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This article in SSSAJ

  1. Vol. 56 No. 5, p. 1331-1340
     
    Received: Nov 6, 1991
    Published: Sept, 1992


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doi:10.2136/sssaj1992.03615995005600050001x

Transport of Bacteria during Unsteady Unsaturated Soil Water Flow

  1. Y. Tan ,
  2. W. J. Bond and
  3. D. M. Griffin
  1. Environmental Science, Australian Nuclear Science and Technology Organization, Private Mail Bag 1, Menai, NSW 2234, Australia
    CSIRO Division of Soils, GPO Box 639, Canberra, ACT 2601, Australia
    Dep. of Forestry, Australian National Univ., GPO Box 4, Canberra, ACT 2601, Australia

Abstract

Abstract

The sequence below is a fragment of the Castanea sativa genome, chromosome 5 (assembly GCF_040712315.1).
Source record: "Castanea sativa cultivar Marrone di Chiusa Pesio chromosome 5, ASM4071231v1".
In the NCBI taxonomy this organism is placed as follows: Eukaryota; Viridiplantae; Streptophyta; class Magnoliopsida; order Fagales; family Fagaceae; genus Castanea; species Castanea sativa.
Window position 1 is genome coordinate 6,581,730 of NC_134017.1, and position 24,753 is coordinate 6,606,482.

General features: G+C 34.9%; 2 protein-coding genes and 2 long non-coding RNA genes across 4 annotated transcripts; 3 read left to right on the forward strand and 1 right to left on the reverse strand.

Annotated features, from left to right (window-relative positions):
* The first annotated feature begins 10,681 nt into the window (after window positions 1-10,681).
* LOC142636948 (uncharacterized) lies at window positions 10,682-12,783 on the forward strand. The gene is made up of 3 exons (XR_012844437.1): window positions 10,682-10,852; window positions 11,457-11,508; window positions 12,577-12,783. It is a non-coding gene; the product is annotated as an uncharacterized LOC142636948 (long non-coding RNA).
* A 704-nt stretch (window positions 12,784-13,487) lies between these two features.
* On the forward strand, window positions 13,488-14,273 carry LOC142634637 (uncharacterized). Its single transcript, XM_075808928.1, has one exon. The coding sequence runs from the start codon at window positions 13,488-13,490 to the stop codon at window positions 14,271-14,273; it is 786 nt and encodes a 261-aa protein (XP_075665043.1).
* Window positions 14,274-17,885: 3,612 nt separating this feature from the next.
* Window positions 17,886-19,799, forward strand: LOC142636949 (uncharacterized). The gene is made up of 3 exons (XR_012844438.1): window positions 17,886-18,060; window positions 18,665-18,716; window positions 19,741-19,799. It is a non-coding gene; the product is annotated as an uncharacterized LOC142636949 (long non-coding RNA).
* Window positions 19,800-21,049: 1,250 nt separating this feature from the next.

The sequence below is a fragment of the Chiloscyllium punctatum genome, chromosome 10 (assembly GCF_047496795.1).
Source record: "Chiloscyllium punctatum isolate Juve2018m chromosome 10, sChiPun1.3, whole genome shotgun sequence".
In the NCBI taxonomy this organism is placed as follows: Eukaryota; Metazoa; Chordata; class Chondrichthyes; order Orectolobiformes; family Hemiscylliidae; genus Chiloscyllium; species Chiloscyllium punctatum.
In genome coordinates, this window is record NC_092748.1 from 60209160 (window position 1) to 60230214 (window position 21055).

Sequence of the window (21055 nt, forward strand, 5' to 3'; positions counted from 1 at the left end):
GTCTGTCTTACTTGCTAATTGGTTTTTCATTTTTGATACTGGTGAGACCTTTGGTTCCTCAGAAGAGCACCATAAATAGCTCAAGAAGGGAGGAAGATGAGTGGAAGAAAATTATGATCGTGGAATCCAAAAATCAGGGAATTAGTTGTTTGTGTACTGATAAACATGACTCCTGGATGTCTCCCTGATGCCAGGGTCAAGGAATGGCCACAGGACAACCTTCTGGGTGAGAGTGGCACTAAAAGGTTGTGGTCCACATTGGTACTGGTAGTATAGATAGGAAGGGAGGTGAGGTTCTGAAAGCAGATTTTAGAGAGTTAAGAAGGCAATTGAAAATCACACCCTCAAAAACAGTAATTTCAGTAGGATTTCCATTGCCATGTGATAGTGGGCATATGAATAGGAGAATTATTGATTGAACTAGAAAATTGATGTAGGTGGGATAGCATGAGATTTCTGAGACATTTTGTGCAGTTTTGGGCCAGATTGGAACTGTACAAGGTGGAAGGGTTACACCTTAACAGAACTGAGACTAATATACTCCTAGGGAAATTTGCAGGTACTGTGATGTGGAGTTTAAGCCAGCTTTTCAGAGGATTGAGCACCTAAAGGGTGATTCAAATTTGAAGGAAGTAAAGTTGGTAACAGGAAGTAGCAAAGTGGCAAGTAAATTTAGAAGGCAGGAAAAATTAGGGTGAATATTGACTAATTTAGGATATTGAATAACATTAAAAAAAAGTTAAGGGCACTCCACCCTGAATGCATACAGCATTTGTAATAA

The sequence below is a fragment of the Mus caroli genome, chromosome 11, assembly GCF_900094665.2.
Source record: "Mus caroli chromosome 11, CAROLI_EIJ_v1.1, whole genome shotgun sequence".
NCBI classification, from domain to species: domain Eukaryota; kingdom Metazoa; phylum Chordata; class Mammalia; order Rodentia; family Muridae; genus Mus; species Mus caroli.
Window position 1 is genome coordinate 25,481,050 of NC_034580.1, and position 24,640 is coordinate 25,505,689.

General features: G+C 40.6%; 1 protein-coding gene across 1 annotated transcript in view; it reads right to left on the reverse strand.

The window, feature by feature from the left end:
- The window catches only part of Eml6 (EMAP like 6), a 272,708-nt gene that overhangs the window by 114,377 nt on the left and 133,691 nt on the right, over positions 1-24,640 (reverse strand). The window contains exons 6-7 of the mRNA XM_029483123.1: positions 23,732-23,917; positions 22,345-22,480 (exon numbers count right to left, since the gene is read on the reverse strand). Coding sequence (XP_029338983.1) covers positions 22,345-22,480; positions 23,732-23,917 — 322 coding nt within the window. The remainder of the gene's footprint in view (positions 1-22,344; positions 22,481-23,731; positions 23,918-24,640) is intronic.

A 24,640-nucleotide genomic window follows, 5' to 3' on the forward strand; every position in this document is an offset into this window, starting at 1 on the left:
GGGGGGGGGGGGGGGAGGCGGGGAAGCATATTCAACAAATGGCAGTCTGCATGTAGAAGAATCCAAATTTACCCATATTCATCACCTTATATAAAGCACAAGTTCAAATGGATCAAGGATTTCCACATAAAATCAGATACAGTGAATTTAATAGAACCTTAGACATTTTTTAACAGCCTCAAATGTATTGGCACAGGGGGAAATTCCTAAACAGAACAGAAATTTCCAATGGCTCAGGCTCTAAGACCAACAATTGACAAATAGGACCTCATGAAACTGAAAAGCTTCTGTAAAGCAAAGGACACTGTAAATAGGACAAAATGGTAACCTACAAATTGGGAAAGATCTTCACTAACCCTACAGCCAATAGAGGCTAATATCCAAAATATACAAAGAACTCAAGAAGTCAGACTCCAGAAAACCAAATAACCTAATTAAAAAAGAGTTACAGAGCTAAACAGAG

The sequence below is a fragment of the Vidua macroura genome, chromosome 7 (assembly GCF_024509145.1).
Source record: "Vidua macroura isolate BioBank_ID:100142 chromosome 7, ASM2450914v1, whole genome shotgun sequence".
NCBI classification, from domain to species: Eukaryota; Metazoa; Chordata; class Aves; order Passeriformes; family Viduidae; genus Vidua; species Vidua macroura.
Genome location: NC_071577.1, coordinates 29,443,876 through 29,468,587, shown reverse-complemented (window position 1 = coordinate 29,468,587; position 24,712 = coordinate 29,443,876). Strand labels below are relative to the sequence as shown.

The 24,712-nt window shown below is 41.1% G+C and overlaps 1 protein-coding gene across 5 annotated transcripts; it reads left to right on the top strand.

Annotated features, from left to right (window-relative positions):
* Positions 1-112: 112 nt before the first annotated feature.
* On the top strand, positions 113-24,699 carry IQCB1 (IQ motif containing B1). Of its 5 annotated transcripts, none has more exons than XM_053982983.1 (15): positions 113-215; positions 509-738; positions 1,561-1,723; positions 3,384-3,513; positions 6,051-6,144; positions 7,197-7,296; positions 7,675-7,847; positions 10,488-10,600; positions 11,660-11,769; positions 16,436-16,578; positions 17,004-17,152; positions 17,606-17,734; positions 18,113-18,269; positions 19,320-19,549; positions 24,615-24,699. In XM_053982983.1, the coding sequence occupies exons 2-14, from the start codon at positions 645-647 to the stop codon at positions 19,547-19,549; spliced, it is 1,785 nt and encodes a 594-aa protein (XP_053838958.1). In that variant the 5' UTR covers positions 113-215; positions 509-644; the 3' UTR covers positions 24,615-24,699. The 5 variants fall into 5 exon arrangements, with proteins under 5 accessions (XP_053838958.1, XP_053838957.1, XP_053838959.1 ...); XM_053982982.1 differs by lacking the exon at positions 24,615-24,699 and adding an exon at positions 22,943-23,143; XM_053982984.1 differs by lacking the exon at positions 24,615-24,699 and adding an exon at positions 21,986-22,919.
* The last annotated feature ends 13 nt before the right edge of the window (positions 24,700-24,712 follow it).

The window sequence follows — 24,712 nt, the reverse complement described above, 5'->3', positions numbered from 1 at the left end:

Transport of bacteria in porous media has been a subject of great interest in recent years because of its importance in many areas. However, there is a lack of quantitative experimental data on bacterial movement through porous media. Column experiments were carried out to obtain experimental data needed to test the conceptual and mathematical approaches used to describe bacterial transport. Constant-head horizontal infiltration experiments were carried out with bacterial suspensions and three different sand materials. Bacteria were suspended in various solutions: distilled water to which tritium was added (34 MBq L−1), CaCl2 solution at each of two different concentrations (25 and 3 mmol L−1), or KCl solution (75 mmol L−1). In all experiments, bacterial profiles were found to scale in terms of the well-known similarity variable, λ, defined as distance divided by the square root of time. Compared with Cl- and tritium, the bacterial movement was retarded and the retardation was attributed to the adsorption of bacteria onto the sand surfaces. The ionic strength of the suspending solutions and the soil surface properties were found to affect bacterial transport. A quasi-analytical model was derived for bacterial adsorption and transport during unsaturated unsteady soil water flow for conditions in which the sole mechanism of retention is adsorption. The position of the retarded bacterial concentration fronts were predicted using the model together with independently measured batch adsorption data. The agreement between measured and predicted bacterial concentration fronts was very good for four out of five sets of experiments.

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